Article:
Re: Turned Capital letter L (pointing to the left, with serifs)

From: Asmus Freytag (t) <>
Date: Mon, 4 Jan 2016 02:16:59 -0800
On 1/4/2016 12:15 AM, "Jörg Knappen" wrote:
Here is a report of a rather strange beast occurring in historical math printing (work of C. F. Gauß) in thw 19th century:
images are here:
It looks like a big digit "7" or like a turned letter "L". In the accepted answer it was identified with the Tironian note et; an identification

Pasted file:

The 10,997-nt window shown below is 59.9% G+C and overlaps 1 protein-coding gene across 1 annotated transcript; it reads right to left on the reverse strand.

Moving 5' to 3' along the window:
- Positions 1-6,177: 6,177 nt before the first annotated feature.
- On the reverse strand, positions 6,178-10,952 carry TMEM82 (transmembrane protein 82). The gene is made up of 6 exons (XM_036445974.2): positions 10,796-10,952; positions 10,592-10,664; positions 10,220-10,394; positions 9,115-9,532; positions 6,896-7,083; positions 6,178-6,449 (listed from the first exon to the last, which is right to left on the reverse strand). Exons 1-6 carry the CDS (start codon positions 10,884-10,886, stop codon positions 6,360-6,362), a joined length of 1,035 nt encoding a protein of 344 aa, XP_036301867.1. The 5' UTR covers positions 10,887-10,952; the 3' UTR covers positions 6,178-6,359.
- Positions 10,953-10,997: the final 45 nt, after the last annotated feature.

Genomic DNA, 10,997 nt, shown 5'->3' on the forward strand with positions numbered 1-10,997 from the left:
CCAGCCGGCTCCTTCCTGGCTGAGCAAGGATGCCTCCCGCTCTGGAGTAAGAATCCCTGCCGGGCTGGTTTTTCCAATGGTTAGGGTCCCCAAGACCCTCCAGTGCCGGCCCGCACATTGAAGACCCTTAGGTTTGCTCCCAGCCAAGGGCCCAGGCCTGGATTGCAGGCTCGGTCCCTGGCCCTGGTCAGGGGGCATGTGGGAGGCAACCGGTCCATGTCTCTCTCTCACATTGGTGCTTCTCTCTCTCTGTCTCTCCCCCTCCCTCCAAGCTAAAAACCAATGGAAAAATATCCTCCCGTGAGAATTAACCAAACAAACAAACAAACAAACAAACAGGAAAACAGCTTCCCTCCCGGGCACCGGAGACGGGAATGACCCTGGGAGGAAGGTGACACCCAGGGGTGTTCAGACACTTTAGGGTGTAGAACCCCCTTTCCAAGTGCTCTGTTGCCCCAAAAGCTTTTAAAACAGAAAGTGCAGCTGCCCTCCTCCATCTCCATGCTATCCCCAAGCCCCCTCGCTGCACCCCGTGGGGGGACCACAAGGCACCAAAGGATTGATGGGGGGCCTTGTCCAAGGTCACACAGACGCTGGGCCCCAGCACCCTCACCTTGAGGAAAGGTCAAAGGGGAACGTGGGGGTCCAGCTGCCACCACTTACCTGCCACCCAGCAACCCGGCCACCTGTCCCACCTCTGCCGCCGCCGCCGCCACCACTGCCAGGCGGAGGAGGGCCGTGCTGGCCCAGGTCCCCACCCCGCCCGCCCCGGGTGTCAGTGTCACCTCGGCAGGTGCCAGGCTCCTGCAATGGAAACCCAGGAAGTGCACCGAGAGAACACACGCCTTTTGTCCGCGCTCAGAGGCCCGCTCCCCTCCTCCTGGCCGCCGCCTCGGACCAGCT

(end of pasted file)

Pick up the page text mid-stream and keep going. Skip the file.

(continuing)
I'd dispute because the Tironian note Et is usually smaller in size than a capital latin letter.
Anyone knows what it is?
--Jörg Knappen

There are a number of people in the typographical / math / Unicode community discussing this very question off-line at the moment. The glyph shape may be a borrowed digit 7 from some other font (something other than any digit 7 appearing in the work) and several are agreeing with you on the difference in size and therefore argue caution in identifying this with the tironian et.

However, no progress has been made in getting a more solid grasp of what this could be.

Received on Mon Jan 04 2016 - 04:18:37 CST

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